The need for swift, automated communications is garnering even more attention in the wake of increased concern over the H1N1 virus, commonly referred to as the swine flu.
The 2009 swine flu strain first showed up in April, so it’s gotten plenty of media attention for months. The disease is among the top news stories again as colleges reopen their doors. Within a week of starting classes, 47 cases of the disease were reported at the University of Kansas at Lawrence. Texas Christian University in Fort Worth quarantined some students in dormitories and temporarily suspended one education program.
The 2009 strain is a descendant of the swine flu of 1918 that infected nearly a third of the world’s population and resulted in 50 million deaths. The virility of the 1918 disease, combined with the media attention has resulted in more concern about the upcoming flu season than has been seen in several years.
Officials are racing to prepare for what is expected to be a large increase in the number of people seeking flu shots because of growing public unease about the swine flu. According to a White House report, 30 percent to half of the population could the disease, with death estimates ranging anywhere from 30,000 to 90,000. In a regular flu season, up to 20 percent of the population is infected and 36,000 die.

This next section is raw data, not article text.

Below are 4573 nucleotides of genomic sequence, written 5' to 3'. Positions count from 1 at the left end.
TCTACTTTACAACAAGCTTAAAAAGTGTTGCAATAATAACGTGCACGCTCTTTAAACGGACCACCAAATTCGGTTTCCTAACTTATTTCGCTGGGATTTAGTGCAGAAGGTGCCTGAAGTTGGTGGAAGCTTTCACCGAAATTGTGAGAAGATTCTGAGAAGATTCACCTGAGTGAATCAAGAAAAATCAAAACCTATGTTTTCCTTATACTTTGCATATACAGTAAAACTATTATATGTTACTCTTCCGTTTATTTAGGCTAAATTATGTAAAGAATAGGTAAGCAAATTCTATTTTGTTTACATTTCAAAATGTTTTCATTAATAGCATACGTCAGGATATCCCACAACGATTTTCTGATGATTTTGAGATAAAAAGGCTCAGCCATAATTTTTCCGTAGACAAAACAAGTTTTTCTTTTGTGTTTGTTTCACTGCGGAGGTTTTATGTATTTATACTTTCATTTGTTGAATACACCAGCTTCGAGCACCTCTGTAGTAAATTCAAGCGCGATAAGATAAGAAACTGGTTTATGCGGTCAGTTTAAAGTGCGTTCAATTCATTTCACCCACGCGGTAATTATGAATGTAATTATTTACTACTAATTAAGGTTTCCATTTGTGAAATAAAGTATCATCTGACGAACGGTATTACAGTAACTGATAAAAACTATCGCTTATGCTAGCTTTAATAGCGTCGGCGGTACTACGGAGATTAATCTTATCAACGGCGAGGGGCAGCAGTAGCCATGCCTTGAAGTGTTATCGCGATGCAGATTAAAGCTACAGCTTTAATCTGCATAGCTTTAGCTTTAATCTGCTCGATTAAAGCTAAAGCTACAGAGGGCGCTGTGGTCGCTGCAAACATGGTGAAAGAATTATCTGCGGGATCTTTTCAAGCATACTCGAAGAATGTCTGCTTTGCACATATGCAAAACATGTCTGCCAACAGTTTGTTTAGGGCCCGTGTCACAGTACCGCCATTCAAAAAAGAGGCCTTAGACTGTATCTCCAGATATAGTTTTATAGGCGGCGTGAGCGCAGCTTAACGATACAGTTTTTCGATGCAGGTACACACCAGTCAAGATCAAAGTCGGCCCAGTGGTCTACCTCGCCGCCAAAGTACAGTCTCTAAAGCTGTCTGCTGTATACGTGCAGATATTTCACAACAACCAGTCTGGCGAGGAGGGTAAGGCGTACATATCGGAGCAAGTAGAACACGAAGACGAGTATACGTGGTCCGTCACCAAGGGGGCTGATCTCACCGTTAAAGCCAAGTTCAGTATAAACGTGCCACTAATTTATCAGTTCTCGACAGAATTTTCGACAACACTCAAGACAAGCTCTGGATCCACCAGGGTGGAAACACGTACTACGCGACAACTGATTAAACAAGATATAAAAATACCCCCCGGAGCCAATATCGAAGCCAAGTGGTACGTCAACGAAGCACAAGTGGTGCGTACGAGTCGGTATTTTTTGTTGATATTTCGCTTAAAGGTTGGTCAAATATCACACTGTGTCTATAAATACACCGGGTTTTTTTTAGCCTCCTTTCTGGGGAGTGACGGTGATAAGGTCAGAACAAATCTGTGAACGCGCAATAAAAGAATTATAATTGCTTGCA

Health care officials in the U.S. and across the globe are all closely watching the progression of this flu strain. The U.S. Health and Human Services Department said no one has immunity to the disease. With all of this concern, healthcare providers will want to keep their patients abreast of the latest developments. They can proactively provide patients with information on ways to help prevent the disease and what steps to take if they still contract the flu.
By proactively providing patients with this information and by quickly scheduling appointments with those who do have flu-like symptoms, healthcare offices can help ensure that their patients receive fast, quality care. Prompt attention is one of the best ways of combating the swine flu and other health issues.